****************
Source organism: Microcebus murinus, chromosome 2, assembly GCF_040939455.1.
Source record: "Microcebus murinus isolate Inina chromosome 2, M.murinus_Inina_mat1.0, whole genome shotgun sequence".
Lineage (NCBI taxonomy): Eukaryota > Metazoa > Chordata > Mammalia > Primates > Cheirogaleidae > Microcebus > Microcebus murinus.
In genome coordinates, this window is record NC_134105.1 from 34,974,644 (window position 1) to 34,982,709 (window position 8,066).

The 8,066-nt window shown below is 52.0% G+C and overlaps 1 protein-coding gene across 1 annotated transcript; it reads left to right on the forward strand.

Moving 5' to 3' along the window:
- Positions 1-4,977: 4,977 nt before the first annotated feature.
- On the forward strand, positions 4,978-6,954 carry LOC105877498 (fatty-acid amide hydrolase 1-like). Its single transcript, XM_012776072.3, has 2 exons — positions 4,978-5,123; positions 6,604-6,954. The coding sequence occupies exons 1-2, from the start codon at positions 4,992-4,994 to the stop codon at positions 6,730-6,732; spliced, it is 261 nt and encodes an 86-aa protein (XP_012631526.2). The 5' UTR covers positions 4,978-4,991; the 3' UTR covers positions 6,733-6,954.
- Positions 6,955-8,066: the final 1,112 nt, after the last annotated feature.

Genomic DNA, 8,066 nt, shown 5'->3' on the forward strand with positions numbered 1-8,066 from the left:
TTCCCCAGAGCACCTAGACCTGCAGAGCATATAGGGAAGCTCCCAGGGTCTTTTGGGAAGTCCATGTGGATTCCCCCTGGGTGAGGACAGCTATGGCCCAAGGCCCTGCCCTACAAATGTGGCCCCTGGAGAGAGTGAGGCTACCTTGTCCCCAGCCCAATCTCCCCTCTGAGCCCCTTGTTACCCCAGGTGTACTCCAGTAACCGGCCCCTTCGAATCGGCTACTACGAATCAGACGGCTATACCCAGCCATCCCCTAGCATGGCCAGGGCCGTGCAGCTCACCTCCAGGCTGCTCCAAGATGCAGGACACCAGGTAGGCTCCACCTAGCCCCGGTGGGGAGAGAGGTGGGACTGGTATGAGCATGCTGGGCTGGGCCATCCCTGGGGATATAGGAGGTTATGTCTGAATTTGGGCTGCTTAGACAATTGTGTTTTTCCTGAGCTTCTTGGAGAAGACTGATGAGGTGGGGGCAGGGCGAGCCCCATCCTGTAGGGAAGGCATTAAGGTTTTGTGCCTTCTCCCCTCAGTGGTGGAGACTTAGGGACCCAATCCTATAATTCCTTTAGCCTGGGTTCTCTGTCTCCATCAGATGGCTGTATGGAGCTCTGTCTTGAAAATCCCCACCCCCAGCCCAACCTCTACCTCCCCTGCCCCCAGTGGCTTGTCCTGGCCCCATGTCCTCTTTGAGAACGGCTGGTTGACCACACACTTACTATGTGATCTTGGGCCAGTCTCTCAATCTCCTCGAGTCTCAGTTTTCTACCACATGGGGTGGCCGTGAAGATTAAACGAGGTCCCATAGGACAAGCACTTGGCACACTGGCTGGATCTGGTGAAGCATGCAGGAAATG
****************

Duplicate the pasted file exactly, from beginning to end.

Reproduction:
Source organism: Microcebus murinus, chromosome 2, assembly GCF_040939455.1.
Source record: "Microcebus murinus isolate Inina chromosome 2, M.murinus_Inina_mat1.0, whole genome shotgun sequence".
Lineage (NCBI taxonomy): Eukaryota > Metazoa > Chordata > Mammalia > Primates > Cheirogaleidae > Microcebus > Microcebus murinus.
In genome coordinates, this window is record NC_134105.1 from 34,974,644 (window position 1) to 34,982,709 (window position 8,066).

The 8,066-nt window shown below is 52.0% G+C and overlaps 1 protein-coding gene across 1 annotated transcript; it reads left to right on the forward strand.

Moving 5' to 3' along the window:
- Positions 1-4,977: 4,977 nt before the first annotated feature.
- On the forward strand, positions 4,978-6,954 carry LOC105877498 (fatty-acid amide hydrolase 1-like). Its single transcript, XM_012776072.3, has 2 exons — positions 4,978-5,123; positions 6,604-6,954. The coding sequence occupies exons 1-2, from the start codon at positions 4,992-4,994 to the stop codon at positions 6,730-6,732; spliced, it is 261 nt and encodes an 86-aa protein (XP_012631526.2). The 5' UTR covers positions 4,978-4,991; the 3' UTR covers positions 6,733-6,954.
- Positions 6,955-8,066: the final 1,112 nt, after the last annotated feature.

Genomic DNA, 8,066 nt, shown 5'->3' on the forward strand with positions numbered 1-8,066 from the left:
TTCCCCAGAGCACCTAGACCTGCAGAGCATATAGGGAAGCTCCCAGGGTCTTTTGGGAAGTCCATGTGGATTCCCCCTGGGTGAGGACAGCTATGGCCCAAGGCCCTGCCCTACAAATGTGGCCCCTGGAGAGAGTGAGGCTACCTTGTCCCCAGCCCAATCTCCCCTCTGAGCCCCTTGTTACCCCAGGTGTACTCCAGTAACCGGCCCCTTCGAATCGGCTACTACGAATCAGACGGCTATACCCAGCCATCCCCTAGCATGGCCAGGGCCGTGCAGCTCACCTCCAGGCTGCTCCAAGATGCAGGACACCAGGTAGGCTCCACCTAGCCCCGGTGGGGAGAGAGGTGGGACTGGTATGAGCATGCTGGGCTGGGCCATCCCTGGGGATATAGGAGGTTATGTCTGAATTTGGGCTGCTTAGACAATTGTGTTTTTCCTGAGCTTCTTGGAGAAGACTGATGAGGTGGGGGCAGGGCGAGCCCCATCCTGTAGGGAAGGCATTAAGGTTTTGTGCCTTCTCCCCTCAGTGGTGGAGACTTAGGGACCCAATCCTATAATTCCTTTAGCCTGGGTTCTCTGTCTCCATCAGATGGCTGTATGGAGCTCTGTCTTGAAAATCCCCACCCCCAGCCCAACCTCTACCTCCCCTGCCCCCAGTGGCTTGTCCTGGCCCCATGTCCTCTTTGAGAACGGCTGGTTGACCACACACTTACTATGTGATCTTGGGCCAGTCTCTCAATCTCCTCGAGTCTCAGTTTTCTACCACATGGGGTGGCCGTGAAGATTAAACGAGGTCCCATAGGACAAGCACTTGGCACACTGGCTGGATCTGGTGAAGCATGCAGGAAATG